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Archive for December, 2015

Playing catch up …

It’s been a busy week settling into my new roll as a red van driver, remembering the 3 new routes and absolutely loving it! Scanning the pavement is much more enjoyable than staring at pixels for a living, as I had done previously for 26 years as a compositor at the Mercury.

During one of my short breaks between runs, I tried to create a mind map as part of the course requirements. This is as far as I got before work duty intervened – but it’s an attempt for now at least.
MindMap1

I took the photo below while turning around in a tight spot on one of my runs. On the left, the old Mercury building, on the right, the Hobart GPO – for me an ironic link between my past work life and my new employment.
For many of my 26 years at the Merc, my only view of the world from my desk was across this laneway from the window above the steel landing, the highlight of the day (other than escaping at lunch time) was when the sun would briefly hit the opposite wall casting long shadows from the bricks.
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A huge contrast to the ever changing scene in my new “office” below. Not a very good selfie, but one I’ll thow in here and on my personal Facebook account, it was taken while sitting in traffic with the smaller rear facing phone camera and is heavily backlit.
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Another hat I wear is that of Gingerbread Man – My wife and I own Tasmanian Gingerbread (tasgingerbread.com).
Christmas is of course the busiest time for us, I deliver products and pick up ingredients during the week and help out at our Saturday Salamanca Market stall. My wife does all the cooking and at this time of year we employ three people in our commercial kitchen at Kingston.
Of course, this week our oven decided to break!! Luckily all Christmas orders have been filled and we have a little bit of Christmas stock left.
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I was trying to catch up on the Uni Course notes at Salamanca and to escape disruption so I could concentrate, I went and lay on the grass with my phone. I haven’t done this for way too long and it brought back fond childhood memories of lying on the primary school oval watching the clouds roll overhead at lunchtimes with my friend Joanne Bates – and inspration for another selfie for Project 1.
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I didn’t get very far with the course notes, I’m still a few weeks behind.
I have a Family Christmas gathering today (Sunday) and back on the road again tomorrow.

I headed down to my lair one night during the week and finally had a play with my new camera gimbal for the F550 UAV or “Drone”, as they unfortunatly are often referred to. I don’t like the link to military Predator drones and the implications of spying and what-not that some people assume.
As I mentioned in my previous post, I’m considering using this as project 2. Below is a photo of the parts layed out ready for assembly to give you an idea of what’s involved. There’s not only the physical side of assembling and balancing the hardware below and all the wiring (which I started threading through the gimbal already), but also setting up the software, gimbal callibration for smoothness, remote transmitter controls for both gimbal and camera and the live video feed. It’s quite complex and involved but the improved image quality should be well worth the effort.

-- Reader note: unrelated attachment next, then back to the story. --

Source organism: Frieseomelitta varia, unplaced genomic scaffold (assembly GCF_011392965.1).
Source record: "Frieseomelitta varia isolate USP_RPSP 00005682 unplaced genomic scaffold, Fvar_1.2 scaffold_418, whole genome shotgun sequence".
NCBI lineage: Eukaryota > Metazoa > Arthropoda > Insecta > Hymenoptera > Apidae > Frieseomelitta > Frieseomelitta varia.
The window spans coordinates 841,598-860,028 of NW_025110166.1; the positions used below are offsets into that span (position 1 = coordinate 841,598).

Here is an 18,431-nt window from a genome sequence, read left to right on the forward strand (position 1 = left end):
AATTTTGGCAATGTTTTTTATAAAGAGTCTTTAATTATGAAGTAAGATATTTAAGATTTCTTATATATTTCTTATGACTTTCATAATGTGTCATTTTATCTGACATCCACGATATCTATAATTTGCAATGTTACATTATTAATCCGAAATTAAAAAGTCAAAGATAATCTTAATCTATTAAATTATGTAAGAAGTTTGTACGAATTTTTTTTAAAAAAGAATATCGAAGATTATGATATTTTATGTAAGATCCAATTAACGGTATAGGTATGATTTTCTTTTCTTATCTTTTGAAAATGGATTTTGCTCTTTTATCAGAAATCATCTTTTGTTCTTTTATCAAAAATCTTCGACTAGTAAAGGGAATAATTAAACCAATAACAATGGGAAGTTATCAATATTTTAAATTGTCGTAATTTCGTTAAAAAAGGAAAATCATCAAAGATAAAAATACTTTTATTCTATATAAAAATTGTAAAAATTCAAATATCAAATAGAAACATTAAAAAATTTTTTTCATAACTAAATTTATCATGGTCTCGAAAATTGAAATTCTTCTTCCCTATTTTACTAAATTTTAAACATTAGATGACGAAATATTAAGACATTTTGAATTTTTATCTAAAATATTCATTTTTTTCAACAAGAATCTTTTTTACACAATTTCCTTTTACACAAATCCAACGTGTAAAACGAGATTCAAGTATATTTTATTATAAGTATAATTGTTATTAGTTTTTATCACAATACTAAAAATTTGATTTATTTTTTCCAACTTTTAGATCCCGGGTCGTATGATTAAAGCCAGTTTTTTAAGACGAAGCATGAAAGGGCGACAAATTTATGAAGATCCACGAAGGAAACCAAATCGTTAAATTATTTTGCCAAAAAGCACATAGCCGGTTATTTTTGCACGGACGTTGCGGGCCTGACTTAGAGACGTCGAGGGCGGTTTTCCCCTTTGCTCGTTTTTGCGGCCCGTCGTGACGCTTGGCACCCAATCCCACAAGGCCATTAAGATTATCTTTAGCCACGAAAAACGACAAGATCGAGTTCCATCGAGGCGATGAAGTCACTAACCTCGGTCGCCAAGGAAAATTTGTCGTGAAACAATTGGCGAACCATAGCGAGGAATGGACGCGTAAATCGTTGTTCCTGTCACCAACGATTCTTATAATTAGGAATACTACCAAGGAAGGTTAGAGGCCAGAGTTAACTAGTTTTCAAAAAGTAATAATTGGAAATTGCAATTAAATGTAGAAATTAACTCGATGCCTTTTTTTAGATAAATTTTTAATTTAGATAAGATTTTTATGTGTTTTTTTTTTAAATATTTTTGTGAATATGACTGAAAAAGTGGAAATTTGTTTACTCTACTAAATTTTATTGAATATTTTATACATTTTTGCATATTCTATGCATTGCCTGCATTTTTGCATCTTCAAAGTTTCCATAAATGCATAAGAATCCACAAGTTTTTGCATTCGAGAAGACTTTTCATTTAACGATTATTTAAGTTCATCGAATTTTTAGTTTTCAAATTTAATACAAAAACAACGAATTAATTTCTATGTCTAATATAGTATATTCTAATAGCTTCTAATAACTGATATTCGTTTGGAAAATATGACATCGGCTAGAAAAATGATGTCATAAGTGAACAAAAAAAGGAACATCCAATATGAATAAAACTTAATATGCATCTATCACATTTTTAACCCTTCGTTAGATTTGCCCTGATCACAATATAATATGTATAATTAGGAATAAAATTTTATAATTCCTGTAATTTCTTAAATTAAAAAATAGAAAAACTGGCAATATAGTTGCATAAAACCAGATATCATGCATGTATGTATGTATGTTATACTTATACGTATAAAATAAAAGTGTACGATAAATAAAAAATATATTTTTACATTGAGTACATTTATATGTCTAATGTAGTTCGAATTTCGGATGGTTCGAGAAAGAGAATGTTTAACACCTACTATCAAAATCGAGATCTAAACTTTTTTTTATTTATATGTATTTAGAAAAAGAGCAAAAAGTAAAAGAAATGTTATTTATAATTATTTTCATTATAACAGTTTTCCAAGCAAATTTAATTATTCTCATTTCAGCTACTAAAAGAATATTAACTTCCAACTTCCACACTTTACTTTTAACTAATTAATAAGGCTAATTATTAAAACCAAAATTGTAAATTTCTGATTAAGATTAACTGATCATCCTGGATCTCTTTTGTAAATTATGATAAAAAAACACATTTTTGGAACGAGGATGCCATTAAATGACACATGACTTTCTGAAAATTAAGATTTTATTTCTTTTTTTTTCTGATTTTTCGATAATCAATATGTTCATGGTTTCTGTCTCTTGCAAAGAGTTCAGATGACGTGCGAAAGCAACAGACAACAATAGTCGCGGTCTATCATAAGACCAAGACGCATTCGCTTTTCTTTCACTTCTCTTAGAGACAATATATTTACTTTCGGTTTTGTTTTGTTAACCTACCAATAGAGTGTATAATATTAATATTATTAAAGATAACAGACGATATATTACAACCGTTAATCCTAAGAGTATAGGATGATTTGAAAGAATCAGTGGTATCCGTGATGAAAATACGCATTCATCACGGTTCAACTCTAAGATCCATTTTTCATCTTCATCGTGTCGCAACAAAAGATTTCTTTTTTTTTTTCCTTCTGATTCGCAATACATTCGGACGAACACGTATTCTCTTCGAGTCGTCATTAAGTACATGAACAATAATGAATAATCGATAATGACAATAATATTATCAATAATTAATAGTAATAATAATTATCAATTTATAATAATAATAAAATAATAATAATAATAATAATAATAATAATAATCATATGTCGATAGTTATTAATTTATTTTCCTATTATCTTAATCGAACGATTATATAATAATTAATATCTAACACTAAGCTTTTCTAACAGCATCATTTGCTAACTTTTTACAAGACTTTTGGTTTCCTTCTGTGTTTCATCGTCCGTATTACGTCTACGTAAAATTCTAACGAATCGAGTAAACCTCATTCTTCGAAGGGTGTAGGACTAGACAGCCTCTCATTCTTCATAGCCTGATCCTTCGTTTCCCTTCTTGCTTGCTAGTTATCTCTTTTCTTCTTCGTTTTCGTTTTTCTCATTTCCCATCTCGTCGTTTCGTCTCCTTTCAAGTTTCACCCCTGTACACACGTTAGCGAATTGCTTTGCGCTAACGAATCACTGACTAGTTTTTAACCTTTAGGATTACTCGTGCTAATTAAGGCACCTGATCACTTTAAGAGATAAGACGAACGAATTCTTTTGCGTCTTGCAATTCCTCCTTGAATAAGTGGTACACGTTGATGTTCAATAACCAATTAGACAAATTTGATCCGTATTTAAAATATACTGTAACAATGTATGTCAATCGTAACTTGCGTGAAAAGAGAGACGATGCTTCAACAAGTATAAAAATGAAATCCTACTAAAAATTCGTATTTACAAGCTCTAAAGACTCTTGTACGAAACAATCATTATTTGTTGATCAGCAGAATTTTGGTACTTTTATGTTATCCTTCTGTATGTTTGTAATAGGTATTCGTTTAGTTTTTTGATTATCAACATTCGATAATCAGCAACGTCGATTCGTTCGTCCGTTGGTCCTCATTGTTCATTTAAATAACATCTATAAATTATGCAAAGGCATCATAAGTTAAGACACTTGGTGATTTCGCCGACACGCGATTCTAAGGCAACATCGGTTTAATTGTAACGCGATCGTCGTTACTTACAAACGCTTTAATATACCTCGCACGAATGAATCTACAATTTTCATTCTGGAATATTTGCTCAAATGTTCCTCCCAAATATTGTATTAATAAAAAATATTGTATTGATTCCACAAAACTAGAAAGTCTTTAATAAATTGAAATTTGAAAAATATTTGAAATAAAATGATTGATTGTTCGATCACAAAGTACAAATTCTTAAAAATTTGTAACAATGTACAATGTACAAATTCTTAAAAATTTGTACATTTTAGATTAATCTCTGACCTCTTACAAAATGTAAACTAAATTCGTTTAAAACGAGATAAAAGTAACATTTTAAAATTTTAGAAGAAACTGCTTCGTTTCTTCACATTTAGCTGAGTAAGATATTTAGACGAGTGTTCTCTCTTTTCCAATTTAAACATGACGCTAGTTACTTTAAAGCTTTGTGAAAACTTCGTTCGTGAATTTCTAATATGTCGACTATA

Gimbal1
I’ve done this previously on a smaller scale with my current setup on the F550 but this system is different, so I have many new things to learn. I currently use a much smaller GoPro sized Xiaomi Yi camera on a modified Walkera G-3D gimbal with HDMI to AVI video converter pictured below.
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The gimbal is mounted on two “rails” and counter balanced with the weight of the battery to move it forward so as to avoid propellers in the shot and also flickering shadow from them.
In any case, I will document this project and it will become a part of my tasview.com website and blog in the hope I can help others out who wish to attempt this. Since starting the tasview site in October 2014, it’s had more than 15,000 visitors and over 40,000 views.

Anyway, off to the family function … until next time.


Busy times …

Well, It’s been a busy few weeks. At the same time I started the Uni course in Photography and Social media, I started a new job at Aust Post as a Christmas Casual in the Mail Centre, learning to operate 3 big mail sorting machines. My shifts were evening. Last week I got a call and was asked if I wanted a full time position driving a van! How could I say now, of course I wanted to.
So, I immediately had 3 new routes to learn, my last one has 51 Red pillar boxes to empty, remembering how to get to each of them – and return to base by a strict time with not much lea way for error or traffic hold ups. I had my first solo run on Friday, started off nervously but by halfway around my route I was wearing a huge grin and loving it!
Here’s a quick selfie I took after my very first solo run:
AustPost1
I took this with the smaller front facing camera on my phone, the result is pretty ordinary so not one I will submit for my project.

I haven’t had a chance to even look at week 3 information yet, nor finish some of the requirements for week two – like creating a mind map. If I were to create a mind map at the moment I don’t think I could find a piece of paper big enough – my brain is full! But I do have an idea for creating one when I get a chance.
I plan to continue with the Uni course when I’m more settled into my new roll at work and can hopefully catch up during the Uni break over Christmas. My hours are much longer and cut more into my day.

I’ve been considering themes for project two – I normally just shoot photos as situations arrive or I see something that visually works for a photo.